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State Financial Regulator Moves Forward to License California Debt Collectors

SACRAMENTO,
Calif. — The Department of Financial Protection and Innovation (DFPI) has
announced that all debt collectors operating in California can now apply to be
licensed by the Department, representing the first step in increased state
oversight that will include an assessment of applications, formal examinations,
and protections for California consumers. Debt collectors, debt buyers, and
debt collection attorneys operating in the state may now submit their license applications online

 at
the Nationwide Multistate Licensing System (NMLS).

 

The recently
enacted Debt Collection Licensing Act (DCLA), which was passed in the state
Legislature last year as SB 908, requires that all debt collectors submit a
license application prior to Jan. 1, 2022, to continue operating in California
next year.

 

The new law
also authorizes the DFPI to take in borrowers’ complaints and enforce
violations. It will give consumers a single location to check whether companies
are licensed, and whether they have been subject to any enforcement actions,
including license suspensions or revocations.

 

“This is a win
for California consumers and positions us alongside a growing number of states
who offer direct oversight of the industry,” said DFPI Senior Deputy
Commissioner of the Consumer Financial Protection Division Suzanne
Martindale.  “The Department will now have the authority to review
financial information from prospective licensees, conduct formal examinations,
and pursue legal action against those whose engage in unfair, deceptive, or
abusive acts or practices or violate California’s fair debt collection laws.”

 

California is
one of sixteen states that do not currently license debt collectors. The
recently enacted law aligns California with dozens of other states requiring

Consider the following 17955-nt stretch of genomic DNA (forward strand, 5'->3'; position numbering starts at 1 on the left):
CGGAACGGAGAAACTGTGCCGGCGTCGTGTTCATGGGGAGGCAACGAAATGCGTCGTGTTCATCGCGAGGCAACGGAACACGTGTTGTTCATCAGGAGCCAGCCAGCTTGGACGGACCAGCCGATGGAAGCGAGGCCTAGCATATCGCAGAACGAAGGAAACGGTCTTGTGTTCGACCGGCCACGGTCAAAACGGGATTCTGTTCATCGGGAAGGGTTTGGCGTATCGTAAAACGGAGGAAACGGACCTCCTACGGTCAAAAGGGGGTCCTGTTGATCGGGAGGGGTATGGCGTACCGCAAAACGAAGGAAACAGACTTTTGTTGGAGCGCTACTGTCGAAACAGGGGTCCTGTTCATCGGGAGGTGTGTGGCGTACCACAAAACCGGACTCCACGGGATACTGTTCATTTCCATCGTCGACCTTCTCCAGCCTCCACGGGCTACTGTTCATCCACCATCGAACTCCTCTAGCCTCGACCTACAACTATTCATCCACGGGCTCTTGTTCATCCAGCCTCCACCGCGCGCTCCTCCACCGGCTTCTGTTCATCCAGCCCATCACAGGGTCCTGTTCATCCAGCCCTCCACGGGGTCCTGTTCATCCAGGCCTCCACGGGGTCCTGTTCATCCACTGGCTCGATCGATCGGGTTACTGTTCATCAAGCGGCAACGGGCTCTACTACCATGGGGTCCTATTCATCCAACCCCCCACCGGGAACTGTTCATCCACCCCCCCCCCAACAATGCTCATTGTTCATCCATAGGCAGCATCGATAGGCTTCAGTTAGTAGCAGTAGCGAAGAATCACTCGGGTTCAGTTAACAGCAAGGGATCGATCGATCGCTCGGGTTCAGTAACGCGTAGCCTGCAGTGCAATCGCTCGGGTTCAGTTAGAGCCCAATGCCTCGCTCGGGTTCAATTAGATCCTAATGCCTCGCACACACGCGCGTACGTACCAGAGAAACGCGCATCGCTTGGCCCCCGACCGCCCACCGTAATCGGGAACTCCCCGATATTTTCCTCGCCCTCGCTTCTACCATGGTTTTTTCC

licensing and examination. The application is available through the NMLS as
of Sept. 1. The application requires debt collectors to submit
financial and other information electronically. 

 

Americans held
more than $13 trillion in debt even before the COVID-19 outbreak and
unemployment soared. Debt collection and debt buying industries have been
historically criticized for their aggressive practices. Despite federal and
state fair debt collection laws having been in place for many years, collection
practices consistently remain a top consumer complaint.

 

From July 2011
to March 2018, the federal Consumer Financial Protection Bureau received more
than 400,000 debt collection complaints, representing nearly one-third of all
complaints received. The most common concerns identified by consumers were
attempts to collect a debt not owed (39%), written notification about debt
(17%), and communication tactics (17%). California accounted for 50,181 of the
total complaints received by CFPB during this period. 

 

Any debt collector collecting debt in the state of
California must submit an application on or
before Friday, Dec.  31, 2021. Once a debt collector has
submitted an application, they may continue operating as a debt
collector in California while the application is
pending.  If an application is submitted after this date,
the applicant will be required to wait for the issuance of a license before
they can continue to operate in the state.  

 

The DFPI is
expecting to license thousands of entities over the next two years.
For further information about debt collectors’ licensing
requirements please refer to the DFPI’s Debt Collectors web page 
and FAQs. A checklist of requirements for the license application is also available on NMLS. To avoid missing important updates, interested parties are strongly encouraged to check the  DFPI website periodically and subscribe to the DFPI’s email subscription service.

 

In addition to
debt collectors, the DFPI licenses and regulates state-chartered banks and
credit unions, commodities and investment advisers, money transmitters,
mortgage servicers, the offer and sale of securities and franchises,
broker-dealers, nonbank installment lenders, Property Assessed Clean Energy
(PACE) program administrators, student-loan servicers, escrow companies, debt
relief companies, rent-to-own contractors, credit repair companies, consumer
credit reporting companies, and more.



Source: on 2021-09-01 13:05:18

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